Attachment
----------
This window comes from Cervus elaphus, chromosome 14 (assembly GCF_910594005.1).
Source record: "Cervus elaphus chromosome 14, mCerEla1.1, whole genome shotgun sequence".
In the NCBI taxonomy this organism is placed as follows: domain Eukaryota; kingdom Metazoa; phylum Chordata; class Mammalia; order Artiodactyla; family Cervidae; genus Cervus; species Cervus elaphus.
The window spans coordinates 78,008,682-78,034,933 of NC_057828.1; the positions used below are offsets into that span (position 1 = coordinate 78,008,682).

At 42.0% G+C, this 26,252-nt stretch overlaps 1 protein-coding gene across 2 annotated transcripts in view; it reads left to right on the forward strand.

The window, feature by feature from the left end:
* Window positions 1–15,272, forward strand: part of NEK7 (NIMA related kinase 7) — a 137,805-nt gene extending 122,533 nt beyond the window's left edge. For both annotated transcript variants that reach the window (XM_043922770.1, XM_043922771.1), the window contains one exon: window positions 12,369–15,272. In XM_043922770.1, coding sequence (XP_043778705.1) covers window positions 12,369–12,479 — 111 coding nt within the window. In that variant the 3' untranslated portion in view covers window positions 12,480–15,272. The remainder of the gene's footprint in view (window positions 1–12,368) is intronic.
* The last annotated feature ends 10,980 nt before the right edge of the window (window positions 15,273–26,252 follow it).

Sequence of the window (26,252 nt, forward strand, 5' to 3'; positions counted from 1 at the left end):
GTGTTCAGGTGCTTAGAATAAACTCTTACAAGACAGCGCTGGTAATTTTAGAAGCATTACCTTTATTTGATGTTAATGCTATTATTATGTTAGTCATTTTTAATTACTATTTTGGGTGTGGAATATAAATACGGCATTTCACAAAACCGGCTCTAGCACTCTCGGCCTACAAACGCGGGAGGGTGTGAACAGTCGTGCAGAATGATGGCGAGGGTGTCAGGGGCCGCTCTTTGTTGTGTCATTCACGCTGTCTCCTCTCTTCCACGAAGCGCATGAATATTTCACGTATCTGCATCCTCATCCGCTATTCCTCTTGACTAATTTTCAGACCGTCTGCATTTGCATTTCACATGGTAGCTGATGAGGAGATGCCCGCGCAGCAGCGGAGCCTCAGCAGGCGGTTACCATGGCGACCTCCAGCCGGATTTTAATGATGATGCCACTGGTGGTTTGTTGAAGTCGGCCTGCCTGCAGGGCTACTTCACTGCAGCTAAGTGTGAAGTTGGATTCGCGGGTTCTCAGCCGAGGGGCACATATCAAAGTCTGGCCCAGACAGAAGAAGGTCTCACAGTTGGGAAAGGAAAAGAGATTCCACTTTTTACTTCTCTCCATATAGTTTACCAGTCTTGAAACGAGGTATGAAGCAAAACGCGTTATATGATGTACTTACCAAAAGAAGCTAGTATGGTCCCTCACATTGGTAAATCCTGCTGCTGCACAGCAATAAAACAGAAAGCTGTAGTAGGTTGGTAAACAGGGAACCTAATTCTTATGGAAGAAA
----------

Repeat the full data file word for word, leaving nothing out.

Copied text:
This window comes from Cervus elaphus, chromosome 14 (assembly GCF_910594005.1).
Source record: "Cervus elaphus chromosome 14, mCerEla1.1, whole genome shotgun sequence".
In the NCBI taxonomy this organism is placed as follows: domain Eukaryota; kingdom Metazoa; phylum Chordata; class Mammalia; order Artiodactyla; family Cervidae; genus Cervus; species Cervus elaphus.
The window spans coordinates 78,008,682-78,034,933 of NC_057828.1; the positions used below are offsets into that span (position 1 = coordinate 78,008,682).

At 42.0% G+C, this 26,252-nt stretch overlaps 1 protein-coding gene across 2 annotated transcripts in view; it reads left to right on the forward strand.

The window, feature by feature from the left end:
* Window positions 1–15,272, forward strand: part of NEK7 (NIMA related kinase 7) — a 137,805-nt gene extending 122,533 nt beyond the window's left edge. For both annotated transcript variants that reach the window (XM_043922770.1, XM_043922771.1), the window contains one exon: window positions 12,369–15,272. In XM_043922770.1, coding sequence (XP_043778705.1) covers window positions 12,369–12,479 — 111 coding nt within the window. In that variant the 3' untranslated portion in view covers window positions 12,480–15,272. The remainder of the gene's footprint in view (window positions 1–12,368) is intronic.
* The last annotated feature ends 10,980 nt before the right edge of the window (window positions 15,273–26,252 follow it).

Sequence of the window (26,252 nt, forward strand, 5' to 3'; positions counted from 1 at the left end):
GTGTTCAGGTGCTTAGAATAAACTCTTACAAGACAGCGCTGGTAATTTTAGAAGCATTACCTTTATTTGATGTTAATGCTATTATTATGTTAGTCATTTTTAATTACTATTTTGGGTGTGGAATATAAATACGGCATTTCACAAAACCGGCTCTAGCACTCTCGGCCTACAAACGCGGGAGGGTGTGAACAGTCGTGCAGAATGATGGCGAGGGTGTCAGGGGCCGCTCTTTGTTGTGTCATTCACGCTGTCTCCTCTCTTCCACGAAGCGCATGAATATTTCACGTATCTGCATCCTCATCCGCTATTCCTCTTGACTAATTTTCAGACCGTCTGCATTTGCATTTCACATGGTAGCTGATGAGGAGATGCCCGCGCAGCAGCGGAGCCTCAGCAGGCGGTTACCATGGCGACCTCCAGCCGGATTTTAATGATGATGCCACTGGTGGTTTGTTGAAGTCGGCCTGCCTGCAGGGCTACTTCACTGCAGCTAAGTGTGAAGTTGGATTCGCGGGTTCTCAGCCGAGGGGCACATATCAAAGTCTGGCCCAGACAGAAGAAGGTCTCACAGTTGGGAAAGGAAAAGAGATTCCACTTTTTACTTCTCTCCATATAGTTTACCAGTCTTGAAACGAGGTATGAAGCAAAACGCGTTATATGATGTACTTACCAAAAGAAGCTAGTATGGTCCCTCACATTGGTAAATCCTGCTGCTGCACAGCAATAAAACAGAAAGCTGTAGTAGGTTGGTAAACAGGGAACCTAATTCTTATGGAAGAAA